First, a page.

The stories being told by the Armed Forces of the Philippines (AFP) to the press are now growing with each new telling. The Philippine soldiers, the AFP claims, fought off the Chinese with “their bare hands.” They reported that a soldier in the Philippine Navy “sustained severe injury” in the collision. By Wednesday the number of soldiers reported injured had grown from one to eight, with one allegedly having lost his thumb.

Washington is already seizing on the event to spew the language of war. Pentagon Press Secretary Maj. Gen Pat Ryder declared China’s actions to be “provocative,” “reckless,” and said that “it could lead to something bigger and more violent.”

US Deputy Secretary of State Kurt Campbell, in a conversation with Philippine Undersecretary of Foreign Affairs Maria Theresa Lazaro, declared that the 1951 US-Philippines Mutual Defense Treaty (MDT) “extends to armed attacks on Philippine armed forces, public vessels, or aircraft—including those of its Coast Guard—anywhere in the South China Sea.”

The MDT states in Article IV, cited by Campbell, that an “armed attack on either party in the Pacific area would be dangerous to its own peace and safety” and would be met “in accordance with its constitutional processes.” Over the past 15 years, in its attempts to goad Manila into an ever more provocative role, Washington has attempted to present the language of Article IV as an “iron-clad” mutual commitment to go to war with China.

Campbell’s declaration attempts to extend the “Pacific area” to include “anywhere in the South China Sea”—these are distinct bodies of water—and in the process includes a good deal of territory to which neither Manila nor Washington has any claim. He further expanded Washington’s supposed commitment to include Philippine Coast Guard vessels. With these historically baseless claims, Washington is goading Manila into provoking war with China.

The State Department issued a separate statement that the “PRC [People’s Republic of China] vessels’ dangerous and deliberate use of water cannons, ramming, blocking maneuvers, towing damaged Philippine vessels, endangered the lives of Philippine service members, is reckless, and threatens regional peace and stability.”

More than any other actor, it is Washington that threatens regional—and world—peace. It has based medium range missiles in the northern Philippines, targeting China. China has no comparable missiles in any country, let alone in one of such proximity, like Cuba to the US. Washington has opened military bases in the Philippines under the terms of the Enhanced Defense Cooperation Agreement (EDCA) and from them stages operations that flagrantly prepare for war with China in the South China Sea.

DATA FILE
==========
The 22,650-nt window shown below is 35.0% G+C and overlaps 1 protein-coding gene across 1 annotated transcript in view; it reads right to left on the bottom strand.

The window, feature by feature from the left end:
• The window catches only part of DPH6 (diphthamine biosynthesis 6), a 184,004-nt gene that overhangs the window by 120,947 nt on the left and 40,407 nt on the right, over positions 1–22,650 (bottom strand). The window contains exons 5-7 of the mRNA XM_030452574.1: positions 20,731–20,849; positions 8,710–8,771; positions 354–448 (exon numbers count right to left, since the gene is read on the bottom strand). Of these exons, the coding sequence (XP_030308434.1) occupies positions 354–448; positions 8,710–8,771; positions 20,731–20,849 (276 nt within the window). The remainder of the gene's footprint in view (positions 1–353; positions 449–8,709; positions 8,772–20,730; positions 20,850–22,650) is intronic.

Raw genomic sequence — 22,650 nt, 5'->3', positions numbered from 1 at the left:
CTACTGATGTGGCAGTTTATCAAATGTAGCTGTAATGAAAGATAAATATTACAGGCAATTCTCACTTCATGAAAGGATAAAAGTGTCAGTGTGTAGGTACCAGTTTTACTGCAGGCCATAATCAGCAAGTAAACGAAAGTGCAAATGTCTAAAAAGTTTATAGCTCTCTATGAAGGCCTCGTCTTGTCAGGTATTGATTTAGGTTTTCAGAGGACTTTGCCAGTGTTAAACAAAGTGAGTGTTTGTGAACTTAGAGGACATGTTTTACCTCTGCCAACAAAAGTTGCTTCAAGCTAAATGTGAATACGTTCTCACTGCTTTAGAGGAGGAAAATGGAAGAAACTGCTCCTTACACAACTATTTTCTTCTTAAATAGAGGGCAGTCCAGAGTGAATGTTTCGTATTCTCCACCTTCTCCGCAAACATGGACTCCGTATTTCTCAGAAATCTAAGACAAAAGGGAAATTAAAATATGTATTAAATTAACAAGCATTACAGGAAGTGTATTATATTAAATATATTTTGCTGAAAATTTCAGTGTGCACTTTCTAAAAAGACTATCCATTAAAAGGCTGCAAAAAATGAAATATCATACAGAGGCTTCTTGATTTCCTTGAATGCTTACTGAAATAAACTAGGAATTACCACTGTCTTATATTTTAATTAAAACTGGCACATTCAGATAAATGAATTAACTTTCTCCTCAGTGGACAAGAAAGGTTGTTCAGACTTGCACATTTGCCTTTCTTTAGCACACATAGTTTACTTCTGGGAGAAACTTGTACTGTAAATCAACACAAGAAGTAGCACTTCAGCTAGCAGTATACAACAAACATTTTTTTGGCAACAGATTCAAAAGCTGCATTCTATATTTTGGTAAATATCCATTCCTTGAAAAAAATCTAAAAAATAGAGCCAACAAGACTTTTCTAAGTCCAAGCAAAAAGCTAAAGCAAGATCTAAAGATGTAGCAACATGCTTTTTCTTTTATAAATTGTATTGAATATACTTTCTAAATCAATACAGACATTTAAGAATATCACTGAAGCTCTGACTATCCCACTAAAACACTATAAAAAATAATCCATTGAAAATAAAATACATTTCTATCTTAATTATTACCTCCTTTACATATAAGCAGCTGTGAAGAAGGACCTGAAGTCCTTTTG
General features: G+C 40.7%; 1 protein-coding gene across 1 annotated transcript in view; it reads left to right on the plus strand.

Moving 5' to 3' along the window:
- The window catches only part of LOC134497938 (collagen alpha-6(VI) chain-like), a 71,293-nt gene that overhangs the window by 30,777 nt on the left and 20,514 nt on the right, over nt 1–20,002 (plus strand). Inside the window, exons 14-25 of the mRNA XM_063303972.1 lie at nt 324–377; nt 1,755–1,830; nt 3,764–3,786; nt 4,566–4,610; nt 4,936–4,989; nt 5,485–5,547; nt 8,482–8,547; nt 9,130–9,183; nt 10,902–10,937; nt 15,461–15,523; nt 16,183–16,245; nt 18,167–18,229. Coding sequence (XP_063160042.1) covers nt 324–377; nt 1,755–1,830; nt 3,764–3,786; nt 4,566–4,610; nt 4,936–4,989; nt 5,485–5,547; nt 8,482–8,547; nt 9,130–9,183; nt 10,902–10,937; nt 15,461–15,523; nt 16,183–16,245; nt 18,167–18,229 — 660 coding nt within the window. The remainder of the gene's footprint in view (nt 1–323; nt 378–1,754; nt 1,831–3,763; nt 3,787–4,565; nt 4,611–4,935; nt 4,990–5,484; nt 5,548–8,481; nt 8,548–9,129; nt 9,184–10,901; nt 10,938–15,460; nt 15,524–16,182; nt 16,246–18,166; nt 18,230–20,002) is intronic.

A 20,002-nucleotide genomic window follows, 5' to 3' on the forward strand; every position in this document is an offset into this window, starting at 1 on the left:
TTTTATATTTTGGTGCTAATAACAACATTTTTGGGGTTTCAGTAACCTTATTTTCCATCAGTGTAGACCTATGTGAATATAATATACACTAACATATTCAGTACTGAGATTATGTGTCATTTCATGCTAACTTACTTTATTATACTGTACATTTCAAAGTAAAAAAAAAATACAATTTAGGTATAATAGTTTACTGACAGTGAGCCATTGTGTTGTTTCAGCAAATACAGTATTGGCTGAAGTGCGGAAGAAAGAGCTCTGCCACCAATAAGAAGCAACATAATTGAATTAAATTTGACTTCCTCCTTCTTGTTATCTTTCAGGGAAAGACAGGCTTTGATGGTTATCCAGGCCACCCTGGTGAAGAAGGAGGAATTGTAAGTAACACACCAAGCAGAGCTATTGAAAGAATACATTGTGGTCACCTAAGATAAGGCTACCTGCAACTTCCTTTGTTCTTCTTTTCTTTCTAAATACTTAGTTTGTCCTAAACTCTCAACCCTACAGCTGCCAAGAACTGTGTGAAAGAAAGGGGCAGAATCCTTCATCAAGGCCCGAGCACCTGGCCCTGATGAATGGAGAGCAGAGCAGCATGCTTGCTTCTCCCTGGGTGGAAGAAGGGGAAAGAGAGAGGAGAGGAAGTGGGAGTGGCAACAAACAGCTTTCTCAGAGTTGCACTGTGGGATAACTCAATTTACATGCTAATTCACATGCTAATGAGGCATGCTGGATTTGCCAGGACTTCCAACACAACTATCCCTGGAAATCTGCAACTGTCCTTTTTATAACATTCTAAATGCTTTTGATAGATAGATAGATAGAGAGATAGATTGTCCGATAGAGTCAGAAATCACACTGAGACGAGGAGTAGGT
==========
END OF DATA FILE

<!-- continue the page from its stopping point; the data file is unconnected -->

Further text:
Following Washington’s lead, the Embassies of New Zealand, South Korea, the United Kingdom, and Canada all issued statements condemning China’s actions. Philippine Defense Minister Gilberto Teodoro Jr told the press, “China’s dangerous and reckless behavior in the West Philippine Sea shall be resisted by the AFP.”

Images of the confrontation taken by the Chinese Coast Guard and published on the Chinese news site, Global Times, are revealing. The majority of the vessels involved were very small craft, including dinghies. The Pentagon, which just ran a guided missile destroyer through the region, is resorting to the language of war over a confrontation between vessels that are in their majority no larger than a school bus.

Vietnam, which also claims a significant portion of the South China Sea, has over the past year been accelerating its process of island reclamation by dredging, in a manner akin to that of China, and resupply missions, similar to those conducted by the Philippines. But tensions between China and Vietnam remain at a far lower level. The tensions between China and the Philippines are fuelled above all by the United States.

The pressure of Washington has brought Philippine politics to the brink of open warfare. Legislators tied to Washington’s war drive are conducting a racist witch-hunt of alleged Chinese spies in the country. Vice President Sara Duterte, tied to the China-oriented sections of the bourgeoisie associated with her father, former President Rodrigo Duterte, resigned on Wednesday from the Marcos cabinet as both Secretary of Education and as vice-chair of the government’s anti-communist taskforce. This is widely seen as the opening shot in a struggle for power between US- and China- oriented sections of the political establishment.